In recent decades when people think of religious right leaders that have garnered public attention, names like Falwell, Robertson, and Haggard. Often the media attention given to these religious leaders is due to scandalous sexual behavior, as in the case of Haggard, or for unacceptable comments, such as when Falwell and Robertson both blamed 9/11 on the country’s tolerance of gays, feminists and abortionists. After reading The Prince of War: Billy Graham’s Crusade for a Wholly Christian Empire, it is somewhat difficult to comprehend why Billy Graham has received a pass from the same kind of attention in the news media.
Billy Graham came from a racially and economically privileged life near Charlotte, North Carolina. His father owned a substantial amount of land and used his wealth to broker deals that afforded Graham extra privileges as a youth. In the late 1930s, Graham became active in the church and even attended Bob Jones University, but when WWII came he switched schools and went to Florida under the pretenses that his health was bad. The author suggests that Graham may have done this to avoid being drafted by the military–both with his health issues and studying for the ministry–but there is not adequate documentation to make a strong case for this assertion.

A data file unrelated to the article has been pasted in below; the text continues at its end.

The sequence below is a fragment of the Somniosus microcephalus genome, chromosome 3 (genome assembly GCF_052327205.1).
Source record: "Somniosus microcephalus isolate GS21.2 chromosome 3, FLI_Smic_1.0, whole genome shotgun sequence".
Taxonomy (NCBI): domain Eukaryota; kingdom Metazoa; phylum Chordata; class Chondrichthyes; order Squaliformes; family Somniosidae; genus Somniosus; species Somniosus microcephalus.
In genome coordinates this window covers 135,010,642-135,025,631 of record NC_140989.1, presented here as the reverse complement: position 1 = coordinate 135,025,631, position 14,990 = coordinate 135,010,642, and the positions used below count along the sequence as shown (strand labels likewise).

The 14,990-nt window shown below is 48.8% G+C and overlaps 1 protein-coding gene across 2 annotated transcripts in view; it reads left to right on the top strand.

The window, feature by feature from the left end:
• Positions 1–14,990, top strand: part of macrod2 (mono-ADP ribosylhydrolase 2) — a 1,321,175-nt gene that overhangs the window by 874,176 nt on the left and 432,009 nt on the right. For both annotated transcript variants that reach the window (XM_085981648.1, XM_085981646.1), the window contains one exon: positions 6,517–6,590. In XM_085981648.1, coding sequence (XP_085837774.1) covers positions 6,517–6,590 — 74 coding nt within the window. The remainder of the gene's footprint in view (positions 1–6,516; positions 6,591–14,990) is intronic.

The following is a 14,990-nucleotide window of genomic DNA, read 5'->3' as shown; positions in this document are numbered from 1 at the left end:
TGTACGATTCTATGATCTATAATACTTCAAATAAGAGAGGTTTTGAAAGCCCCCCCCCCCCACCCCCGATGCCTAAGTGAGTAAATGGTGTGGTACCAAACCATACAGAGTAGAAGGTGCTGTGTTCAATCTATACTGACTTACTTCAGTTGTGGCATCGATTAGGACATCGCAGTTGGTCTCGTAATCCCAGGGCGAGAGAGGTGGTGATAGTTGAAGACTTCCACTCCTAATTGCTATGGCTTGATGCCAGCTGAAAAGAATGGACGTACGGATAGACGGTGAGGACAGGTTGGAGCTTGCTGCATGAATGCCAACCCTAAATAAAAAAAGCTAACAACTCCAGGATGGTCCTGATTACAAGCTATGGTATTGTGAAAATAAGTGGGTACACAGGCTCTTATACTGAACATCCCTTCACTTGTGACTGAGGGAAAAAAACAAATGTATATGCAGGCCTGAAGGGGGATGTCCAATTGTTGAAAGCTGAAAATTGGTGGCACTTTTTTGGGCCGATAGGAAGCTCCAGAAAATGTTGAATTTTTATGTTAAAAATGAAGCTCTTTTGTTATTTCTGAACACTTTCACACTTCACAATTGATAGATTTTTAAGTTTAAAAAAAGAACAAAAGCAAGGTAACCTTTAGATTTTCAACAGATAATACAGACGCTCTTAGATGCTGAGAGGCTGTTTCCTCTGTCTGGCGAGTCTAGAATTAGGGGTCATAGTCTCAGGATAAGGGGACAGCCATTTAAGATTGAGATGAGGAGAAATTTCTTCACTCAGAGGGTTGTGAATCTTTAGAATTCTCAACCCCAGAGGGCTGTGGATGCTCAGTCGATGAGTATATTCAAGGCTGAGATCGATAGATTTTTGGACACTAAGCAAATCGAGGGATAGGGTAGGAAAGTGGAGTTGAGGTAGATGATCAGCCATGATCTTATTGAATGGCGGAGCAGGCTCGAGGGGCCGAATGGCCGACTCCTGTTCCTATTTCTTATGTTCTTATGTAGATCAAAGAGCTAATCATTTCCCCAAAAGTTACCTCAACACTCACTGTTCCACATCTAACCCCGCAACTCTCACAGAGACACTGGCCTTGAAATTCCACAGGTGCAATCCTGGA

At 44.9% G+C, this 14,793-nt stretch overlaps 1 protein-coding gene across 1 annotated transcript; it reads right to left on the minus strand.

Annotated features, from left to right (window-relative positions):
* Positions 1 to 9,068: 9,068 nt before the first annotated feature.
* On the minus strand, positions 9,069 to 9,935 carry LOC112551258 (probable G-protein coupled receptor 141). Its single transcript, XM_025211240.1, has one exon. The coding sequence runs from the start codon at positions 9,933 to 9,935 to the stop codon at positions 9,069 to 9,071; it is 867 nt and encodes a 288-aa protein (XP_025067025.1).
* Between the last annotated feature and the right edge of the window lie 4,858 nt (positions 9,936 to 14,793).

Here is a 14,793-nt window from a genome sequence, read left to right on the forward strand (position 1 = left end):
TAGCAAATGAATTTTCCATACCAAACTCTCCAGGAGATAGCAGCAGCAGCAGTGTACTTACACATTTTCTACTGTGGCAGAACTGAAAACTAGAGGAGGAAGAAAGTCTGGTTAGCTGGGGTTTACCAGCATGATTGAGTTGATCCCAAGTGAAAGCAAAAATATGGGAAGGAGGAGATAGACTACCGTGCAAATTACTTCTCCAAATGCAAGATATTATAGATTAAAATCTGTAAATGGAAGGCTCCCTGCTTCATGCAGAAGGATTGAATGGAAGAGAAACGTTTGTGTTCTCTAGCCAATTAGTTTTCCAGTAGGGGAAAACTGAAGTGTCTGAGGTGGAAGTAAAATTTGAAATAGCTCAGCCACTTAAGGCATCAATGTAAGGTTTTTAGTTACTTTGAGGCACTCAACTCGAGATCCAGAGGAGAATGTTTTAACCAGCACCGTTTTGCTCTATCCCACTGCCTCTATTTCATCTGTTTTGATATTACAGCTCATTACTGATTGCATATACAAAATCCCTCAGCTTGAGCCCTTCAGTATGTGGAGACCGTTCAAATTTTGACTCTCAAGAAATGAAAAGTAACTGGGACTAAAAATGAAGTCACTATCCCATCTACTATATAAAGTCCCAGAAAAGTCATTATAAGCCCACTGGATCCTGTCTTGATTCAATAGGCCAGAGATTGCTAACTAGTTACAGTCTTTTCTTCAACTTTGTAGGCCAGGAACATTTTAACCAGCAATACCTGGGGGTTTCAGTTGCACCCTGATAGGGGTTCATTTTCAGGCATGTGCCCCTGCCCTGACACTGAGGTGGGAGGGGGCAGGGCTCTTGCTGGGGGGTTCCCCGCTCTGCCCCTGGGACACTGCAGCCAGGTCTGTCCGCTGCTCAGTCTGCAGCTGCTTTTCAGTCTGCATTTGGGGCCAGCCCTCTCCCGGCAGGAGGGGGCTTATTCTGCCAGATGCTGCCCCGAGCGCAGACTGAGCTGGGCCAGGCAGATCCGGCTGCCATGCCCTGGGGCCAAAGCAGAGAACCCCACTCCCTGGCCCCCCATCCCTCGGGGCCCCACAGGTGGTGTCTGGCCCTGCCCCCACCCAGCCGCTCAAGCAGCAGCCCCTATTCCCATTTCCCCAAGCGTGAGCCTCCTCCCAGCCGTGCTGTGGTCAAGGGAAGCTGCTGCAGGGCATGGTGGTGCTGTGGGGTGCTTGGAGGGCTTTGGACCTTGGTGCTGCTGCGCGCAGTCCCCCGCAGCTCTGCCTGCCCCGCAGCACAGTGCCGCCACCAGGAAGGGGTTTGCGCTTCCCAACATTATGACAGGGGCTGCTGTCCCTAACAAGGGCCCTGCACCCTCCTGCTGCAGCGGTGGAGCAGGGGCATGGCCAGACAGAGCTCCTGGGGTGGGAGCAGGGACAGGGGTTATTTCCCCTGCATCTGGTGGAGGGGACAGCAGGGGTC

In 1940 Graham again transferred schools and went to Wheaton College. There he met his future wife, the daughter of a wealthy businessman and “one of the most powerful men in the Christian missionary world, Dr. L. Nelson Bell.” Bell was also leader of the John Birch Society in the Chicago area. In 1943 Graham began his first ministry at a church just outside of Chicago, with a congregation of about 35 parishioners. Graham also founded a Professional Businessmen’s Club that boasted membership of around 300. Bothwell says that Graham’s nurturing of relations with the business community was a constant throughout his life as a religious leader. In 1944 Graham joined the military and became a Chaplin stateside, and when his orders to go overseas came through he again argued that his health prevented him from doing so. Graham quickly received a discharge and went to Florida where he was hired as a full time employee of Youth for Christ. It was in this capacity that Graham learned his trade and developed his decades long style of preaching that mixed scripture with bits of information of current events. With increasing popularity Graham, in 1950, founded the Billy Graham Evangelistic Association in Minnesota.